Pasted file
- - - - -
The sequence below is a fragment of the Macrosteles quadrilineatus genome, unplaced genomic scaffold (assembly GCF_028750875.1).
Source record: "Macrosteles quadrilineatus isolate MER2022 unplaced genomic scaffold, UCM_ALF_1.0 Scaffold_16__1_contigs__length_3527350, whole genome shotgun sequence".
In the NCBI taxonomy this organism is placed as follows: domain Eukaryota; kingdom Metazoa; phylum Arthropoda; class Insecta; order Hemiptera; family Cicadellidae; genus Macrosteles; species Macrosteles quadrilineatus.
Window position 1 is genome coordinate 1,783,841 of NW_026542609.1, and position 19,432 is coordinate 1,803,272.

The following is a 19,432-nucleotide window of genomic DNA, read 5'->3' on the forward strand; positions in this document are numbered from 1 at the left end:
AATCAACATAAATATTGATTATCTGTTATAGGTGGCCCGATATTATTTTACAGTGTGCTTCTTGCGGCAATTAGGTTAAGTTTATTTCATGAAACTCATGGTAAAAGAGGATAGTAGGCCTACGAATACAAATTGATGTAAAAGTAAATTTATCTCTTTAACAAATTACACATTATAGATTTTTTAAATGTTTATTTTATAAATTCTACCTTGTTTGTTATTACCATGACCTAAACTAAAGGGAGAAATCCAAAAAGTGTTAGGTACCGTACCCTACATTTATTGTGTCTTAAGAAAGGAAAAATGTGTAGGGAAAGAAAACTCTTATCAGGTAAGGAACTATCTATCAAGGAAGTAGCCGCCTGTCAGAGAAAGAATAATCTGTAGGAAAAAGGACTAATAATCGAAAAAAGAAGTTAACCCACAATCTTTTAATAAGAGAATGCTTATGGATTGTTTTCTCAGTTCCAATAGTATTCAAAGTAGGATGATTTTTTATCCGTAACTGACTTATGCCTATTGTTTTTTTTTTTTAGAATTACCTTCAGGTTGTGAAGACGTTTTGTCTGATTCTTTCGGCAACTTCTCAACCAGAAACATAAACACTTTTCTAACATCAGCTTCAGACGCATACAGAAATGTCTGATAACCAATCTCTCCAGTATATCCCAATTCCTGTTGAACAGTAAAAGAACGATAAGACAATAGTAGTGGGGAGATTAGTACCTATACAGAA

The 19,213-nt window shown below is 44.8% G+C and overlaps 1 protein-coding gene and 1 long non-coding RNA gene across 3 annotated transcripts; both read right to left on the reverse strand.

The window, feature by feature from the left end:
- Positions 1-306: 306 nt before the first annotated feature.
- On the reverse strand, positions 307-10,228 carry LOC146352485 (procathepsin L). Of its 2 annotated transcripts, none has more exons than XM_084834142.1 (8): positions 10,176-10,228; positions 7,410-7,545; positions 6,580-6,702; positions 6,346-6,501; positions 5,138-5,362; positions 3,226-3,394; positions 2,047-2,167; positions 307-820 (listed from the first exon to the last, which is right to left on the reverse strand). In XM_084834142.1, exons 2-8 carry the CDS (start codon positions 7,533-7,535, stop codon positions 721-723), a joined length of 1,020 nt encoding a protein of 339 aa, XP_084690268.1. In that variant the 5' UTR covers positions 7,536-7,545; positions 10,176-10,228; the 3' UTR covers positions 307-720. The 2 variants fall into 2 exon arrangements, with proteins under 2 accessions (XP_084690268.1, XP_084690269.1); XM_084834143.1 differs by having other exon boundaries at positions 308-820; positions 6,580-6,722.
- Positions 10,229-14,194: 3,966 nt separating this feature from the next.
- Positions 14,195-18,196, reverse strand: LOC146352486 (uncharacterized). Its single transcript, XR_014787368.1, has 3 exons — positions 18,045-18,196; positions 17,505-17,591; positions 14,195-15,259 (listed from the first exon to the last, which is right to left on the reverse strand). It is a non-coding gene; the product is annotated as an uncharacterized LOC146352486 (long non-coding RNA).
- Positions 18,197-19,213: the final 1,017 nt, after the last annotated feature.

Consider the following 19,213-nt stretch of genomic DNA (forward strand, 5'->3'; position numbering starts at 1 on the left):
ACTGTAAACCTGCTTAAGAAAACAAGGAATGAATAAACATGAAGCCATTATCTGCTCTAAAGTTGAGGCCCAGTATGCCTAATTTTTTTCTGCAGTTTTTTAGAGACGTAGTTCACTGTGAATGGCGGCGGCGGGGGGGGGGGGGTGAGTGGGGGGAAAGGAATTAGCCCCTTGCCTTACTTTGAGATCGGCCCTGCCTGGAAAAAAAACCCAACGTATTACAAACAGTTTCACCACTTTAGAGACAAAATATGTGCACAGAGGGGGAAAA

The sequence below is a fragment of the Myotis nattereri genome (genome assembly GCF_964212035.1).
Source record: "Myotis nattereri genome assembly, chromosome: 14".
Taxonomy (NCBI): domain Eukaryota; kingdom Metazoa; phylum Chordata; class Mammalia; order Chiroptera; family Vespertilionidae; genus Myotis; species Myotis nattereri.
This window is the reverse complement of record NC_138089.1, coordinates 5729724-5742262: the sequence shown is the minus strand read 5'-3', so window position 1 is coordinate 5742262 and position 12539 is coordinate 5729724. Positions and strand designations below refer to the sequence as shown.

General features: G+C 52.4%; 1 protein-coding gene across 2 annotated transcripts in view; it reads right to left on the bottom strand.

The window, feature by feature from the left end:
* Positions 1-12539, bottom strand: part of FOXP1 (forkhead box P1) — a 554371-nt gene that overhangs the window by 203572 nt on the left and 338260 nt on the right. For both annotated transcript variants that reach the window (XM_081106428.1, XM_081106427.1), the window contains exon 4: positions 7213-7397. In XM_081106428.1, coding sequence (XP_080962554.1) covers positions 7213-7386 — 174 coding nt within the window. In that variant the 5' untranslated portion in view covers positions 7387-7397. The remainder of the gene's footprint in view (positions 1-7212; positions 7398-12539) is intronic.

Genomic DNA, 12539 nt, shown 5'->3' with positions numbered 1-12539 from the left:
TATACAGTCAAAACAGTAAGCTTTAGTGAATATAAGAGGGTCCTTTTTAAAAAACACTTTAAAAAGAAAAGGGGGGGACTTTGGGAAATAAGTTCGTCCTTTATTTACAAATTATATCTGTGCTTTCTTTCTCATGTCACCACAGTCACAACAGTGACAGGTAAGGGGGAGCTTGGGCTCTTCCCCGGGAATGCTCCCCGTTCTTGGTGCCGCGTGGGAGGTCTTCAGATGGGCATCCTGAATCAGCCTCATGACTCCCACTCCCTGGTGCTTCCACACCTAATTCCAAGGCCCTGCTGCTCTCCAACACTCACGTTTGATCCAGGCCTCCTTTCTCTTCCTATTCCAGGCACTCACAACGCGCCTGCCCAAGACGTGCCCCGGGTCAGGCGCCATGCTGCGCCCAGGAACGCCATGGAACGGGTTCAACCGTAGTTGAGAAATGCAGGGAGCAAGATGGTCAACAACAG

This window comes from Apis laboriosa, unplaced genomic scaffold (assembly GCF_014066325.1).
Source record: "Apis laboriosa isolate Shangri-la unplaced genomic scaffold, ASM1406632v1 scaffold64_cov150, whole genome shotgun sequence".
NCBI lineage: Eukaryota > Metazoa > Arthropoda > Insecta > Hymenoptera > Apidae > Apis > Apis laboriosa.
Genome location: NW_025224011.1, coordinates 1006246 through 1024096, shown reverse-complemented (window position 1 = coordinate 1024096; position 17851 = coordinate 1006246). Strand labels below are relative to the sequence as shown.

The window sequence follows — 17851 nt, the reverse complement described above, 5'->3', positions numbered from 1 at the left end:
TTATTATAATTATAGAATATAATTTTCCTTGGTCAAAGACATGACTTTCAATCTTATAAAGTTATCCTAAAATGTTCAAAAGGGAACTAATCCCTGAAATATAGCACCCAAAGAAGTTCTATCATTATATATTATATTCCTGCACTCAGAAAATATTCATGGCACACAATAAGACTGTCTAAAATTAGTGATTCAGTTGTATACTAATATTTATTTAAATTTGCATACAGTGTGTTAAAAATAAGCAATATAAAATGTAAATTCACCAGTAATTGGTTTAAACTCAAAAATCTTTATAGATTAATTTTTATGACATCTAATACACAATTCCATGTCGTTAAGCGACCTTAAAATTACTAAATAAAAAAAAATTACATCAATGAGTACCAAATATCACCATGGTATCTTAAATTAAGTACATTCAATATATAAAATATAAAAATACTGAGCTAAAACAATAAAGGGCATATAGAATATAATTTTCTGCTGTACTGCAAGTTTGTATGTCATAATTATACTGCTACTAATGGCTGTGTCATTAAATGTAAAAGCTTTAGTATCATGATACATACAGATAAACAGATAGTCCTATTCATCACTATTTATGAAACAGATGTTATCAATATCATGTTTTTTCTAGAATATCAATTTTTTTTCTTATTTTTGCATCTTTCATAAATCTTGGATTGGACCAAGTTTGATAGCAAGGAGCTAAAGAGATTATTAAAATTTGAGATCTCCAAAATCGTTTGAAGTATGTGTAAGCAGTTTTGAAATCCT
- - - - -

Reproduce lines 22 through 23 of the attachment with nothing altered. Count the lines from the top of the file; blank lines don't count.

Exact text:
* Positions 1-12539, bottom strand: part of FOXP1 (forkhead box P1) — a 554371-nt gene that overhangs the window by 203572 nt on the left and 338260 nt on the right. For both annotated transcript variants that reach the window (XM_081106428.1, XM_081106427.1), the window contains exon 4: positions 7213-7397. In XM_081106428.1, coding sequence (XP_080962554.1) covers positions 7213-7386 — 174 coding nt within the window. In that variant the 5' untranslated portion in view covers positions 7387-7397. The remainder of the gene's footprint in view (positions 1-7212; positions 7398-12539) is intronic.

Genomic DNA, 12539 nt, shown 5'->3' with positions numbered 1-12539 from the left: